The Right Questions to Ask About Stocks: The Price to Earnings Ratio

The Right Questions to Ask About Stocks: The Price to Earnings Ratio

Welcome to the second post in our series on The Right Questions to Ask About Stocks. In the first post, we learned what a company’s earnings were -- and how you could determine if there were any!  Today, we are going to look at the price to earnings ratio, or P/E, and determine how it can help you.

What Exactly is a Price to Earnings Ratio?

Price = The cost of stock shares. Earnings = The company's profit.

When you divide the stock price by the earnings per share, you get the P/E ratio: how much the company is earning per share in relation to its stock price.

For example, if a stock costs $20 per share and that company is making $2 of earnings per share, the P/E is 10.

As a test case, let's calculate the P/E for Columbia Sportwear (COLM):

$51.88(stock price) ÷ 2.17(earnings per share) = 23.90

While it's good to know how to calculate a P/E, this is probably the first time I've done it in years. It's easy to get them from just about any stock quote. For example here it is on Google Finance:

Why Do I Need To Know A Company’s Price To Earnings Ratio?

Speaking of Columbia Sportswear, picking a stock can be a lot like picking out good running shoes -- you don’t just want to buy the first pair you find. Instead, you'll take the time to look around and try on many different styles, eventually choosing the one that fits your specific needs. Of course one of the most critical decision factors is going to be the price.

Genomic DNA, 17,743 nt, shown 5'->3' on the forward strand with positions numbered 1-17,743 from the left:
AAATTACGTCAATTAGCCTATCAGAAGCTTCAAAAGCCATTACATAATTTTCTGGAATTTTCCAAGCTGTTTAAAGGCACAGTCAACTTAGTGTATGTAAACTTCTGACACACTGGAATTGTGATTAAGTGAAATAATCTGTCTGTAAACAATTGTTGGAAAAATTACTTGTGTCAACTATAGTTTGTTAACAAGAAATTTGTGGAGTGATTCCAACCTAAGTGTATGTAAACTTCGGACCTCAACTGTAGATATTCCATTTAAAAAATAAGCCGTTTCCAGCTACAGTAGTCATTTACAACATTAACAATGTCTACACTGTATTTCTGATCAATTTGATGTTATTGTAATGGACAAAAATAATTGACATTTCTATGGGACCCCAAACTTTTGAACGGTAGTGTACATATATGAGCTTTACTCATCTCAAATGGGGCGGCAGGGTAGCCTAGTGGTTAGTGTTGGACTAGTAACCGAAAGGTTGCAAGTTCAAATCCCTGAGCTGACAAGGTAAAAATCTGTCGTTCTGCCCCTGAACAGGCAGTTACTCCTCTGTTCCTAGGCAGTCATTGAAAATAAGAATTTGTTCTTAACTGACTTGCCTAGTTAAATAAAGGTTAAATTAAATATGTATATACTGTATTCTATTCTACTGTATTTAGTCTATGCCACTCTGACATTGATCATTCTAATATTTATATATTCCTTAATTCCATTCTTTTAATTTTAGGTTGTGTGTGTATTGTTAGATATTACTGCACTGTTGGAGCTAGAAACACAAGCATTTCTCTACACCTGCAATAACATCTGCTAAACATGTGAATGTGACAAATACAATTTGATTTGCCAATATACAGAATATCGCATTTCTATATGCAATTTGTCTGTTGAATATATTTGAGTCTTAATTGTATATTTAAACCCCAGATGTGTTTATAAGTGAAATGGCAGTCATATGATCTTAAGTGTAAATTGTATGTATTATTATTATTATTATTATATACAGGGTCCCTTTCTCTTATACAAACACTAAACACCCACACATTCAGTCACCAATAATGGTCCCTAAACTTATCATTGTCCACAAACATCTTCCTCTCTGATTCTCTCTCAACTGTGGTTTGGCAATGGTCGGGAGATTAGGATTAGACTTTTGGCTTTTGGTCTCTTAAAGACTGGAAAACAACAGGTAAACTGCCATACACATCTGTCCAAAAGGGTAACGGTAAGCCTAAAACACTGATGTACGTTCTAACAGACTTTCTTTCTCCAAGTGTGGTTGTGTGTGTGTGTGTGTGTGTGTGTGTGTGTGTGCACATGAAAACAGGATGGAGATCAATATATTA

You might think that Merrells are much better than Columbias. But if the shoes you like cost ten times more than your second choice, you'll likely take the second choice. You have to consider the quality of the shoe in relation to the price. This is how the P/E ratio helps us when choosing stocks. It relates the quality (the company's earnings) to the price.

For example: at present, Merrell’s footwear is under Wolverine World Wide, Inc, whose P/E is at 15.41; and Columbia Sportswear Company’s P/E is at 23.89, as we calculated.

That means Wolverine investors are willing to pay just over 15 times what the company makes in earnings, while Columbia investors are willing to pay nearly 24 times the company's earnings.

Great.  I Know What It Is And How To Find It.  How Can It Help Me?

While earnings aren't the only way in which a stock can be "good," this ratio helps you eliminate a lot of variables and get a simple value for comparing stocks. Now, you can begin to determine whether the stock is overpriced, or if there is a reason it is selling for more.  This could be overconfidence in a brand name, or investors may be banking on the expected future earnings.  Has Columbia come out with a new line that has been predicted to take off or are you looking at a little stock bubble getting ready to burst?

So while the P/E isn't an answer in and of itself, it gives us a common frame of reference. Based on their earnings I know that Columbia is priced more dearly than Wolverine. There may be good reasons for this, but at least I now know I should start looking for them. P/E gives you a nice starting point for doing your homework.

This article is part of the Festival Of Stocks. Be sure to go there to check out more great posts about stock market investing.

Everything You Need to Know about Stocks | MomVesting's picture

Everything You Need to Know about Stocks | MomVesting wrote:

Thu, 01/19/2012 - 21:48 Comment #: 1

[...] out what the price to earning ratios of stocks are and why that is important to [...]